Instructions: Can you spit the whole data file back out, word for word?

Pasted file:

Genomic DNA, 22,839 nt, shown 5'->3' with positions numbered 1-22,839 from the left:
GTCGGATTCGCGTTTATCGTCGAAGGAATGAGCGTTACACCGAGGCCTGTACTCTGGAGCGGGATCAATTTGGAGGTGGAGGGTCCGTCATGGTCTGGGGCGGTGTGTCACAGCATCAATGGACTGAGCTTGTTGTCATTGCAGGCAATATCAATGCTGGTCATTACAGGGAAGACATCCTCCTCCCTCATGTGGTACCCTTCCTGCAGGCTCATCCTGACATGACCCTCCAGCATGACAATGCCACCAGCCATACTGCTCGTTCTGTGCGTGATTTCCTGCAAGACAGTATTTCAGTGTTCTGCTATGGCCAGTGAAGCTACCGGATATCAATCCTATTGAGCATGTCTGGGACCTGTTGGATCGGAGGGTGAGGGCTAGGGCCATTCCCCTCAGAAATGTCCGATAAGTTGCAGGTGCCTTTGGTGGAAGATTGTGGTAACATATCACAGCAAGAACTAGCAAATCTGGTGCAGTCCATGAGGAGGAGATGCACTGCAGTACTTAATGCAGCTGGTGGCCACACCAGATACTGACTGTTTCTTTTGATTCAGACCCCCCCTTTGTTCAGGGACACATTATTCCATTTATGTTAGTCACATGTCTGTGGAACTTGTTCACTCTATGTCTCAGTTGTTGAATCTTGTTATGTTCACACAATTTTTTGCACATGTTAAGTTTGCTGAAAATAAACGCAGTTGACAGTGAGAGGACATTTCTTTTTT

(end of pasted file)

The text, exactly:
Genomic DNA, 22,839 nt, shown 5'->3' with positions numbered 1-22,839 from the left:
GTCGGATTCGCGTTTATCGTCGAAGGAATGAGCGTTACACCGAGGCCTGTACTCTGGAGCGGGATCAATTTGGAGGTGGAGGGTCCGTCATGGTCTGGGGCGGTGTGTCACAGCATCAATGGACTGAGCTTGTTGTCATTGCAGGCAATATCAATGCTGGTCATTACAGGGAAGACATCCTCCTCCCTCATGTGGTACCCTTCCTGCAGGCTCATCCTGACATGACCCTCCAGCATGACAATGCCACCAGCCATACTGCTCGTTCTGTGCGTGATTTCCTGCAAGACAGTATTTCAGTGTTCTGCTATGGCCAGTGAAGCTACCGGATATCAATCCTATTGAGCATGTCTGGGACCTGTTGGATCGGAGGGTGAGGGCTAGGGCCATTCCCCTCAGAAATGTCCGATAAGTTGCAGGTGCCTTTGGTGGAAGATTGTGGTAACATATCACAGCAAGAACTAGCAAATCTGGTGCAGTCCATGAGGAGGAGATGCACTGCAGTACTTAATGCAGCTGGTGGCCACACCAGATACTGACTGTTTCTTTTGATTCAGACCCCCCCTTTGTTCAGGGACACATTATTCCATTTATGTTAGTCACATGTCTGTGGAACTTGTTCACTCTATGTCTCAGTTGTTGAATCTTGTTATGTTCACACAATTTTTTGCACATGTTAAGTTTGCTGAAAATAAACGCAGTTGACAGTGAGAGGACATTTCTTTTTT